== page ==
24 Oct Heart of Harts – Oct 2016
As I pen this piece, I’m sitting at my kitchen bench overlooking the mighty Burleigh Beach and Headlands with the 2016 Conference just concluded and whales breaching from the northern headland to the point. I kid you not but the “Humpback Highway” is starting to become quite heavily congested – not like the congestion levels clogging our Nation’s freeways but at a volume that only a few years ago would have seemed imaginable. You may not realise but in 1963, the year after whaling was banned, the East Coast population was thought to be as little as 100 and today it has grown to over 10,000. With each raised fluke and breach, whatever is being worked on gets replaced by raised binoculars and raised inner spirits. It is interesting to think how such an ‘event’ could be better used to raise tourist numbers and indeed Asian awareness of their importance to us. Things that come to mind: floating hotels, floating stadiums, dedicated whale cams whose streamed footage could include advertising of local events, businesses, produce etc.
Edward de Bono would consider such thinking as the ‘Power of Po’ or some such. Not to be confused with Pi, Po, or provocative thinking invites taking existing thinking on something and applying fanciful thought to it to come up with a new and better solution to it. An example often cited is ‘what would happen if cars had square wheels?’ Firstly the ride would be bumpy due to the up and down reciprocating motion caused by the transitioning of the tyres from the flat surfaces to the points and then back to flats. The energy required to move the tyres would be greater than round tyres, grip would be lesser and so on… But what could be done to overcome such hurdles? Well, up and down motion could be curtailed by use of sensors that could look forward and regulate independent suspension on each tyre, grip could be overcome by dynamic friction pads and so on … How can be Po be used? Well logic and physics tells us that round wheels are better than flat ones but could the incorporation of the solutions that were devised to combat the issues posed by flat wheels be beneficial eg. in a normal vehicle, if forward projecting sensors were to pick up that bumps, objects etc. were being approached, then vehicle shock absorption systems could be put into a state of readiness.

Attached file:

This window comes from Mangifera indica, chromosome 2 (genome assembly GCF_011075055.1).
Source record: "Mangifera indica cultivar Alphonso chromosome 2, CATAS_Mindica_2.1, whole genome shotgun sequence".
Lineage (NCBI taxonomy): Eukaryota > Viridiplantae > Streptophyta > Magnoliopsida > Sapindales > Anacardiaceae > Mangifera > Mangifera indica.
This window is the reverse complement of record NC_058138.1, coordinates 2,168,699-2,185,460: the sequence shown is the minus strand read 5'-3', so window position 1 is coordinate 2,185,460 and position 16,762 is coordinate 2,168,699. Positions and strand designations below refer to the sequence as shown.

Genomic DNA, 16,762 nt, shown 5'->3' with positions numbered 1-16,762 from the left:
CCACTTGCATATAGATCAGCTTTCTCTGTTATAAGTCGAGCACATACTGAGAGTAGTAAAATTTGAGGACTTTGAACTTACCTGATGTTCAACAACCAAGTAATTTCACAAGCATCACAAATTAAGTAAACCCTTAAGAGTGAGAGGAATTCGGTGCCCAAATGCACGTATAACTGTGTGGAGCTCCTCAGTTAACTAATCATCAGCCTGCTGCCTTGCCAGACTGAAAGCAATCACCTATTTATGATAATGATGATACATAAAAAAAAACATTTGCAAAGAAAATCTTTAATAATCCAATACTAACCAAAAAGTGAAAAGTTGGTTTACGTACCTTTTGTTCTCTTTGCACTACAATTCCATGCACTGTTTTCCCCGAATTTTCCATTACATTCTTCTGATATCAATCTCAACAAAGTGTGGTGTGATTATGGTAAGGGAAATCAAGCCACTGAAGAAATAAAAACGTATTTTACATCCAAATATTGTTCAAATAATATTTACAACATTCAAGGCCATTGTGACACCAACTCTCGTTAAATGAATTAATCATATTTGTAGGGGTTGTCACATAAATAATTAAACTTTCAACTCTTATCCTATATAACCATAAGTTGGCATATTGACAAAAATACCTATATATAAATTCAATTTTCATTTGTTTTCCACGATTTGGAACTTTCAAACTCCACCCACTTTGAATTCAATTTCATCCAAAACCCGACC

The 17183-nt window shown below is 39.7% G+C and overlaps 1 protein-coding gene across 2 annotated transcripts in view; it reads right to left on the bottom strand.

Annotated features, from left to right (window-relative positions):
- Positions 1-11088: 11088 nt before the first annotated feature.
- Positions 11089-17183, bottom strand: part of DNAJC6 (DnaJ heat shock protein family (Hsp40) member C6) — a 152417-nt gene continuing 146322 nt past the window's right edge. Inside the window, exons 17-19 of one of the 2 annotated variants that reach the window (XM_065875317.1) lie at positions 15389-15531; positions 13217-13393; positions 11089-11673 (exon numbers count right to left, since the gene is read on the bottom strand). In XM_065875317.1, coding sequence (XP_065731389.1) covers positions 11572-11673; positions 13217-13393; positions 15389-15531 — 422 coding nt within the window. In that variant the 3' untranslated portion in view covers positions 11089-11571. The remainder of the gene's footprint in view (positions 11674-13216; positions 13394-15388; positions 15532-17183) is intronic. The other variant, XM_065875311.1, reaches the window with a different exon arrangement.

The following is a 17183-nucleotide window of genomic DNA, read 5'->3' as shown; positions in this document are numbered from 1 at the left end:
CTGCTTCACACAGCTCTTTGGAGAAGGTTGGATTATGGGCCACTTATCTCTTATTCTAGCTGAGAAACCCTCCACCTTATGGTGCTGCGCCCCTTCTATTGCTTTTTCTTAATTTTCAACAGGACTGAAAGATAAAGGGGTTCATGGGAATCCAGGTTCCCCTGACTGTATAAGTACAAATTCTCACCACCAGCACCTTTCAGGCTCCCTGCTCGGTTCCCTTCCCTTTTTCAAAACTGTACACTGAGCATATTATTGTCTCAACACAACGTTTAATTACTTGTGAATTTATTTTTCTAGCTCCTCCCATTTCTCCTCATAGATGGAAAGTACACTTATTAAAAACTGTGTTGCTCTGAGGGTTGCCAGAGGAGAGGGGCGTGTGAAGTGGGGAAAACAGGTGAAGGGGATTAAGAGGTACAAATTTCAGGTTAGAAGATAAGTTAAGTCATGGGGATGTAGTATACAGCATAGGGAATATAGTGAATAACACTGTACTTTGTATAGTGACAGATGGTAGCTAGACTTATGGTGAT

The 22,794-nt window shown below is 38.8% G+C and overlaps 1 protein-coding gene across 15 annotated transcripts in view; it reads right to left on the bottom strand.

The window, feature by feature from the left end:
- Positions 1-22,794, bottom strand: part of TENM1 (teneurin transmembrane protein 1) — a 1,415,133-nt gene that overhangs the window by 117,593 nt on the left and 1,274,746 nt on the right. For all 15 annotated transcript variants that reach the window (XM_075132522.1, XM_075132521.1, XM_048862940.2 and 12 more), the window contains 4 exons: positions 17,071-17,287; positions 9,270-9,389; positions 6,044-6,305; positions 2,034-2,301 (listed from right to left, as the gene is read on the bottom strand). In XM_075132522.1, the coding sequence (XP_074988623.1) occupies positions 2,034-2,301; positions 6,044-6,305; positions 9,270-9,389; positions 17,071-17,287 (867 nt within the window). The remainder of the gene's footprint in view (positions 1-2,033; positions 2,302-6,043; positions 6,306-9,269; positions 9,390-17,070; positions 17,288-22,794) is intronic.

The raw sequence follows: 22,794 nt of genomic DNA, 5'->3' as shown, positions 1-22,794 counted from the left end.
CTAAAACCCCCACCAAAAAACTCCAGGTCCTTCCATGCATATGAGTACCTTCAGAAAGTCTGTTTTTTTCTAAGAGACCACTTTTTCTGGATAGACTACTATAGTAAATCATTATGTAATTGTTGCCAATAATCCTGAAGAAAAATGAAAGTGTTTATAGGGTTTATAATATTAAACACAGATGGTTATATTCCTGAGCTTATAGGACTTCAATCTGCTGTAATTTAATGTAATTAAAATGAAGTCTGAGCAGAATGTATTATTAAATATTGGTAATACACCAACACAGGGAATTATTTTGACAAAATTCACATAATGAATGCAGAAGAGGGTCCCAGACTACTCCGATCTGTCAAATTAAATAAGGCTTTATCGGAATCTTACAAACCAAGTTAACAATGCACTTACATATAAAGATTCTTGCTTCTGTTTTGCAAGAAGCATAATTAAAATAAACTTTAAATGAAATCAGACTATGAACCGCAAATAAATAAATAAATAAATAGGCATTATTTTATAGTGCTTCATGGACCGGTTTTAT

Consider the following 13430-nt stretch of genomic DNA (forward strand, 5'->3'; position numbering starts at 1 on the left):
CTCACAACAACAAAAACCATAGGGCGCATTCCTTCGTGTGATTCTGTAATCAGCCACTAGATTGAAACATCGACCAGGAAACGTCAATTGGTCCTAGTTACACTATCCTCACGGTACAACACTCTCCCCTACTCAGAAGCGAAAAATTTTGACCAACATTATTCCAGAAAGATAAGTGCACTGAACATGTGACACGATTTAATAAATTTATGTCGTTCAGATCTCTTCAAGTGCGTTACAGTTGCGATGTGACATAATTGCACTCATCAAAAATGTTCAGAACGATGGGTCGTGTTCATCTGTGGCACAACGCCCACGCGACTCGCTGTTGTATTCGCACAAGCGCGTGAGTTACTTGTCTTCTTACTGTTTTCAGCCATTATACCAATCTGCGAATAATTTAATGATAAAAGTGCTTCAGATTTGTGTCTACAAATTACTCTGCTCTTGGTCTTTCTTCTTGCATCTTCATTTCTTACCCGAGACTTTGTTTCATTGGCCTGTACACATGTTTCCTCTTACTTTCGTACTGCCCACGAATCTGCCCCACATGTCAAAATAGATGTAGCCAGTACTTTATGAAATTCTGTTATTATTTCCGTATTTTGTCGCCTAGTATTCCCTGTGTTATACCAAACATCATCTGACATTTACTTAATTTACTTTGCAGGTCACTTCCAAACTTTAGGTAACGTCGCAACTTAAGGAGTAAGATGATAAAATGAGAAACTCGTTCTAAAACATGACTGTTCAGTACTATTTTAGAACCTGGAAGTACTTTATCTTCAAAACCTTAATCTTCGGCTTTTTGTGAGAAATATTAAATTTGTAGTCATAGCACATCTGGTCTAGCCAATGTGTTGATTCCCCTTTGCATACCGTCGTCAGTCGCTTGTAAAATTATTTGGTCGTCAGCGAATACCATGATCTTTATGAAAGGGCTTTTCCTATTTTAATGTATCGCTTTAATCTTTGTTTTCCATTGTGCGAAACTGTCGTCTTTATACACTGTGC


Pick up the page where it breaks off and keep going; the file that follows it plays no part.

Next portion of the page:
I raise this because one of the standout take-outs from the conference for me was an observation made during the Steve Vamos session. Amongst the 20 or so tables that worked on the ‘Top 3 things holding them and their business back’ was a common theme (approx. 80%) that the key challenge they faced was maintaining, or improving their and their practice’s effectiveness in an environment that is being increasingly bureaucratised by regulatory requirements.
Whilst the transitioning to XPlan and Opex will produce improvements and the sharing of procedures and “hacks” further advances, ultimate gains will only come from turning the problem ‘inside out’ and reconfiguring it using different approaches, different resources, different attitudes etc. A key case in point is how the Practice will deal ‘millennials’ who demand to be dealt with on their terms, in their time frames (24/7), with transparency etc. Not only do they not want to wait for an SOA to be produced, they want everything in their lives integrated and that includes their investments, their insurances and the like. Using Po, you could consider how the business would work in a an environment that only allowed digital interaction. What would need to change? Could any of the solutions arrived at be leverageable in the current digital/physical interaction world?
On a final note, how good was the conference? I thought the venue was great, the speaker line-up fantastic and the participation of all of you the glue that is making this a wonderful outfit to be a part of. Thank you and I look forward to seeing you all throughout the year, or at worst, next year’s conference. To those who brought their families, I hope they all enjoyed it and thanks for undulging our fantasy of combining business with family.